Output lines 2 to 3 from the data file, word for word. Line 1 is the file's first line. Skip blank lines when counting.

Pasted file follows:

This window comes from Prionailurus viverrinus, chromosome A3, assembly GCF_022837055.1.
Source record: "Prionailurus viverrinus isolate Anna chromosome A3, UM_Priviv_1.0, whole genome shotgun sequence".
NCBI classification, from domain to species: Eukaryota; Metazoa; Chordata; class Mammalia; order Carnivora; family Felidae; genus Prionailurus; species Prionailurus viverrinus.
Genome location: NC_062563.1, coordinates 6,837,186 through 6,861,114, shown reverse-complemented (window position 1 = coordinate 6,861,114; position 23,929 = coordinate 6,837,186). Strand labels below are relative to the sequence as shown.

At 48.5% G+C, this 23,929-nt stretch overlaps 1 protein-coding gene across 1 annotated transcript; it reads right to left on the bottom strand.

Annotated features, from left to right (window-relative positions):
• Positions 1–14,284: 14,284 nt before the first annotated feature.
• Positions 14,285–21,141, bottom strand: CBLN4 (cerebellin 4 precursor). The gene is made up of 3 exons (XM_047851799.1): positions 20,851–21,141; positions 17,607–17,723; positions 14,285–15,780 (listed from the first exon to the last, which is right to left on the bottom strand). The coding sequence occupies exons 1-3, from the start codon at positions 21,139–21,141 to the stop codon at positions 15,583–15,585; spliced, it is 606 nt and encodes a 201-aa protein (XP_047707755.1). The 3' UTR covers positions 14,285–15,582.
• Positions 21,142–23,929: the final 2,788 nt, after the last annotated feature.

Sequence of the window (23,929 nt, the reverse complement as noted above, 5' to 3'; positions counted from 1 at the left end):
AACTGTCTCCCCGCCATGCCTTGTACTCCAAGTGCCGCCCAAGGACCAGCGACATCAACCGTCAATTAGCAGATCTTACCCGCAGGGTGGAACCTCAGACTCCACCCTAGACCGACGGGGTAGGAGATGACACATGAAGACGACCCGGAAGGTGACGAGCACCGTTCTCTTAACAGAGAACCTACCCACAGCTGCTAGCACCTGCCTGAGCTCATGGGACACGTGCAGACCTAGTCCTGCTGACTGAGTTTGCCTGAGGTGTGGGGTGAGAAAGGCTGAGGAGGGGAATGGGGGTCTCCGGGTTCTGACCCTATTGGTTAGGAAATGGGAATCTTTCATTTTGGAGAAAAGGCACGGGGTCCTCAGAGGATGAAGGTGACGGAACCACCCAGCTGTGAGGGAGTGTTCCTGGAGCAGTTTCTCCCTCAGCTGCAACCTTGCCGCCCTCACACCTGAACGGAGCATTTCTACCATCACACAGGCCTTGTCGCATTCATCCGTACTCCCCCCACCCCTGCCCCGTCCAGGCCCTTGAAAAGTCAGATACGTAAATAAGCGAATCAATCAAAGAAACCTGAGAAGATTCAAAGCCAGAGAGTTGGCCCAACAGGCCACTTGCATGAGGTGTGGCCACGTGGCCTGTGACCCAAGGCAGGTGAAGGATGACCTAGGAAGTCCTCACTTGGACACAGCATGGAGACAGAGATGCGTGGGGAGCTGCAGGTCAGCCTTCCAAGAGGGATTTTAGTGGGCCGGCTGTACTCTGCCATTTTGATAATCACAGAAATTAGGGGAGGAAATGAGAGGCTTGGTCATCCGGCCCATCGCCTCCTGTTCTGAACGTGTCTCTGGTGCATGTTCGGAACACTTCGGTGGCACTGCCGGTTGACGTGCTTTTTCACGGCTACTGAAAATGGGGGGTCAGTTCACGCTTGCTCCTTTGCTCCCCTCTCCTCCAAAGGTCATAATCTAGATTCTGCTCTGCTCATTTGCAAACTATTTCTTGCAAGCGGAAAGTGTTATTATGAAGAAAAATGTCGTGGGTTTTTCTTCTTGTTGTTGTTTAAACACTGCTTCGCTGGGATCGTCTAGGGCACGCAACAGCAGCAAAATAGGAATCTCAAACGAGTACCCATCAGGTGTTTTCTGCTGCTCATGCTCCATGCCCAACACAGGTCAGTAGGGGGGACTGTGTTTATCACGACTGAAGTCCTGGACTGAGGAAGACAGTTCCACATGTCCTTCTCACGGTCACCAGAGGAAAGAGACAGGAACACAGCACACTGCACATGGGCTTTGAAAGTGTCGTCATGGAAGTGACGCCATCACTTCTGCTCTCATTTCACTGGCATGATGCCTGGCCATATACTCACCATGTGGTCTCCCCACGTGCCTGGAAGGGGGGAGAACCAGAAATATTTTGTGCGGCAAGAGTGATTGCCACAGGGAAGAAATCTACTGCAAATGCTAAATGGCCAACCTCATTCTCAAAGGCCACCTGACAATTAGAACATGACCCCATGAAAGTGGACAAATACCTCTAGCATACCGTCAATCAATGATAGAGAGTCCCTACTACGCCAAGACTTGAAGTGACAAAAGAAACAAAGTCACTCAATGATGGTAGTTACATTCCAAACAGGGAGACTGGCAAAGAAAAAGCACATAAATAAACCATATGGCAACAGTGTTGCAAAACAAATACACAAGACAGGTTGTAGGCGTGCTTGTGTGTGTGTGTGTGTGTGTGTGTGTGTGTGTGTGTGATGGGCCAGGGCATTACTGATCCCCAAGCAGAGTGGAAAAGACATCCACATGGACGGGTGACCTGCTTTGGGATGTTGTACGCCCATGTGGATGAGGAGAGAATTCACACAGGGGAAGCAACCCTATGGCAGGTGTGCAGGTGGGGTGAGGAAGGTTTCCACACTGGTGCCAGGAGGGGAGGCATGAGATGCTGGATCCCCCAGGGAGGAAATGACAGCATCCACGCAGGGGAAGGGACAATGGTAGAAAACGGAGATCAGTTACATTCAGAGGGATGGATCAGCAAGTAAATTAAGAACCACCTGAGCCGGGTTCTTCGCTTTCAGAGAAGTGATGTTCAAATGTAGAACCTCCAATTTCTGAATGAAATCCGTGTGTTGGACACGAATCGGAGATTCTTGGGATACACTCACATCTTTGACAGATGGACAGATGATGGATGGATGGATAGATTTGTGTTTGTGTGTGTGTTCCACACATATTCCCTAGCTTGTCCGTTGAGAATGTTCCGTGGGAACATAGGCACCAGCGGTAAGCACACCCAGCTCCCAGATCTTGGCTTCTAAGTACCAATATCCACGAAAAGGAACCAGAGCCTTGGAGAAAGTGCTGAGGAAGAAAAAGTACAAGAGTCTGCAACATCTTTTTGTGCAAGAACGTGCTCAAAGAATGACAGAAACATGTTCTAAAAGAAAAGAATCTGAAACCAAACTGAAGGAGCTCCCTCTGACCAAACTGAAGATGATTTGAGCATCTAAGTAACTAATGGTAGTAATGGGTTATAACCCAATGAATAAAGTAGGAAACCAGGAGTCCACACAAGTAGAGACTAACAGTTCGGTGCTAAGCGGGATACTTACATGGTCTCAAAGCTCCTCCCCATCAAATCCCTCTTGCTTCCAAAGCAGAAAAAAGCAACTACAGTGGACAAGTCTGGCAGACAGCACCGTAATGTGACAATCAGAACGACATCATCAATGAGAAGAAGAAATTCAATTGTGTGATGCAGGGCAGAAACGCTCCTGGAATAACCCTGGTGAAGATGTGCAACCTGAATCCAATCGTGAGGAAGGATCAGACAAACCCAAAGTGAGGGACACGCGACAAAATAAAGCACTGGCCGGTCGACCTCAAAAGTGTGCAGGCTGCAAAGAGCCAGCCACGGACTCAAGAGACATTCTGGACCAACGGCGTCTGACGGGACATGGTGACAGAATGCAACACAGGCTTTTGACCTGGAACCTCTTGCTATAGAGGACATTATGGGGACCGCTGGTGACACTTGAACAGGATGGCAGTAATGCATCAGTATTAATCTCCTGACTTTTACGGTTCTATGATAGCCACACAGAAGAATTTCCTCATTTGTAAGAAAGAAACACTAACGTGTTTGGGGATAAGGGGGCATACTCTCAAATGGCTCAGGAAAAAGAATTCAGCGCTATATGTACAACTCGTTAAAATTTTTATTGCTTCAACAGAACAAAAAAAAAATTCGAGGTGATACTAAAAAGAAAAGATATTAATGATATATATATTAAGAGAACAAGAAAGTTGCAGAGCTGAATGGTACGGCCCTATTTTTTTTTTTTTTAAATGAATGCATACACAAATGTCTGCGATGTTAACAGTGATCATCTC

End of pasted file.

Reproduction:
Source record: "Prionailurus viverrinus isolate Anna chromosome A3, UM_Priviv_1.0, whole genome shotgun sequence".
NCBI classification, from domain to species: Eukaryota; Metazoa; Chordata; class Mammalia; order Carnivora; family Felidae; genus Prionailurus; species Prionailurus viverrinus.